We do all of this thanks to the commitment of the Progetto Terra Sancta Association, which supports our emergency projects . I was elected parish priest here in October 2016, [and] so it has not been very long, but in recent months we have felt the need to carry out development projects. Not just material support is important; and this is why are preparing a project that gives people work, for example. As friars we also began a project three months ago that includes psychological support for traumatized children through games. It is a project curated by specialists and lasts three months. We also try to work in the field of education.
What motivates you in your daily mission and spiritual life?
Surely prayer and my connection with God give me strength, but also the community and the work we do together. I really believe in this. Sharing he hardships with the friars, but also the joys, gives [me] a lot of support. That is why we have formed a commission and we meet weekly to figure out everything we need to do, especially in the areas of humanitarian aid and projects. This certainly makes me feel like I’m not alone, because solitude is the hardest thing, while working together gives each one us each strength.
What are your greatest treasures and obstacles on your journey as a friar?
My personal difficulties are adapting to new situations, where relationships in a context of tension are also different. Society is no longer what it used to be. I encounter practical difficulties, even just getting around. It’s not easy here, in a city full of checkpoints on the streets and between the cities. There is also the difficulty of [managing] my time, 80 percent of which I must devote to humanitarian aid, while pastoral and spiritual work gets a bit forgotten. I wanted to give more to my spiritual work, but today, people are pressured much more by these needs, [and] so there is also the challenge of helping people understand what the Church is. While providing material and economic support, the Church is not only this, but it is also a place where the community lives and grows together.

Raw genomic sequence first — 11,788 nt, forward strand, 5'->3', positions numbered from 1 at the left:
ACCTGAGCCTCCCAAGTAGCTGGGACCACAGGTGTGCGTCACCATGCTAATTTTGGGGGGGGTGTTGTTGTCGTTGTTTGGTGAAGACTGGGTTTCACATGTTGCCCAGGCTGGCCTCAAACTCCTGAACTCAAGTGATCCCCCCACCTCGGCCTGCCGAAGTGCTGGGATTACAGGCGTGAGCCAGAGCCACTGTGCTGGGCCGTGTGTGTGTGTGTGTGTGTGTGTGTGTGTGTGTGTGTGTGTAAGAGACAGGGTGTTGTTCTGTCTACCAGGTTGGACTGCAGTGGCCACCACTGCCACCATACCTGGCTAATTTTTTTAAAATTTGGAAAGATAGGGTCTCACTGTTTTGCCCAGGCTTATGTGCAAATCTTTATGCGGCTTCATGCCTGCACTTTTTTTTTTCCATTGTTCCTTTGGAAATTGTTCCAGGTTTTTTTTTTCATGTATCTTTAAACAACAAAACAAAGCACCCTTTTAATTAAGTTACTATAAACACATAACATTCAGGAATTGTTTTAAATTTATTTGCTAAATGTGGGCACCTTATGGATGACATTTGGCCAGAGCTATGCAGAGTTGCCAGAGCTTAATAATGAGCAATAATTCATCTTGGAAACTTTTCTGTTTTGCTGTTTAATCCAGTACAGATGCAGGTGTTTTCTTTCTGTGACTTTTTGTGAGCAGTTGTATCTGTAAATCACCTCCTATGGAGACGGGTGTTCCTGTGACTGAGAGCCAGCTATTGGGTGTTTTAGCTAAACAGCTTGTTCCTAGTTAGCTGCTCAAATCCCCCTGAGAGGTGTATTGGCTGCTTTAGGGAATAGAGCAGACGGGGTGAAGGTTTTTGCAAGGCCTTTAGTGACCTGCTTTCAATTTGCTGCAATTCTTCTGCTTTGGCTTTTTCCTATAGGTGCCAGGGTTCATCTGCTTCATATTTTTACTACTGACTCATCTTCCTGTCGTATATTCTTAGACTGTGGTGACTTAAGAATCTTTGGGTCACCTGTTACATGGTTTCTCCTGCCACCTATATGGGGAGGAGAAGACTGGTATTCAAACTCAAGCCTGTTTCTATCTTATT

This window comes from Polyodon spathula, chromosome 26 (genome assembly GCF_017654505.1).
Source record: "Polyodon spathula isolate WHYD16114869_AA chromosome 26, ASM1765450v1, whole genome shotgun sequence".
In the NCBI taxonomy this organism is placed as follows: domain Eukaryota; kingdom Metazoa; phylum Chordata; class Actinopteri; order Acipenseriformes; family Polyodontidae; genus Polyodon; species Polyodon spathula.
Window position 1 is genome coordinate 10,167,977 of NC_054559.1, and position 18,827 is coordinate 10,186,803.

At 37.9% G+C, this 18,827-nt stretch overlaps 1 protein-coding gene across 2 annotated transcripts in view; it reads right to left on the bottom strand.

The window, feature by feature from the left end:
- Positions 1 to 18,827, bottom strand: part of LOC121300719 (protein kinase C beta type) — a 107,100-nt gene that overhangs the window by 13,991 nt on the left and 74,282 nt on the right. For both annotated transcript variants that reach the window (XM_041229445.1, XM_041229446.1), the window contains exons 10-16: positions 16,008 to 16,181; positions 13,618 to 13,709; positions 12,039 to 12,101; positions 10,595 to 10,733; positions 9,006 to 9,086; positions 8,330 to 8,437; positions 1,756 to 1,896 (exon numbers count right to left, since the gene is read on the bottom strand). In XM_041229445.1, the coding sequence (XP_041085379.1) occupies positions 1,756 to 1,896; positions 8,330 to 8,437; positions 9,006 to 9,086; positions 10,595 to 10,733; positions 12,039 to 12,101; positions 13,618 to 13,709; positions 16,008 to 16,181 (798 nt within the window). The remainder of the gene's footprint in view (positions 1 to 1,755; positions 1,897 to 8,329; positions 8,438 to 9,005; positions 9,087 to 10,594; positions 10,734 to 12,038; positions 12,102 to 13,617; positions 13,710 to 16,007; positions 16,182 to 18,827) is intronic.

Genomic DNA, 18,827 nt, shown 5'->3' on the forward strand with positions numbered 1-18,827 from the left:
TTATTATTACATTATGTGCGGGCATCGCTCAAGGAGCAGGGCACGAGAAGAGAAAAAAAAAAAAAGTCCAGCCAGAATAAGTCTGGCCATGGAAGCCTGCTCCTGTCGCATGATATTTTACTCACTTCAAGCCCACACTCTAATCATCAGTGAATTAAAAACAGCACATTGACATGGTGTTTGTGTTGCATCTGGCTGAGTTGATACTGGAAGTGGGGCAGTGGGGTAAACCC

My treasures are the goodness of many people, their help, their faith, their perseverance, everything that I see around me. We must not underestimate daily life where, despite all the difficulties of the war, there are young people and there are people who give of their time and energy for the good of others and the Church. This is a daily reality, but it should not be underestimated because it is ordinary.
If we want to talk about something that is a bit extraordinary, I have some people and witnesses in mind. For example, I have friends in Aleppo who before the war opened a school for the deaf. They also gave of their time despite many difficulties, but they had the opportunity to leave everything and go to a more convenient place. They chose to stay even though they had small children. So, they even risked their children’s lives. The school, despite being located in a very threatened area in Aleppo, is the only one remaining in the city for the deaf. Every time I meet them, they give me a lot of optimism and energy.
[Do you have] a message for a young man in discernment?
In love, there is no mathematical certainty. You never have the certainty of having a specific vocation. You have to be able to risk your life, attracted by something beautiful. I think that one must think about the beauty of life as a friar, and if this beauty suffices, then one can really give up some things for it. If, however, the vocation is perceived only as renunciation, doubt and suffering, it is certainly is not the right path.
N.S. – B.G.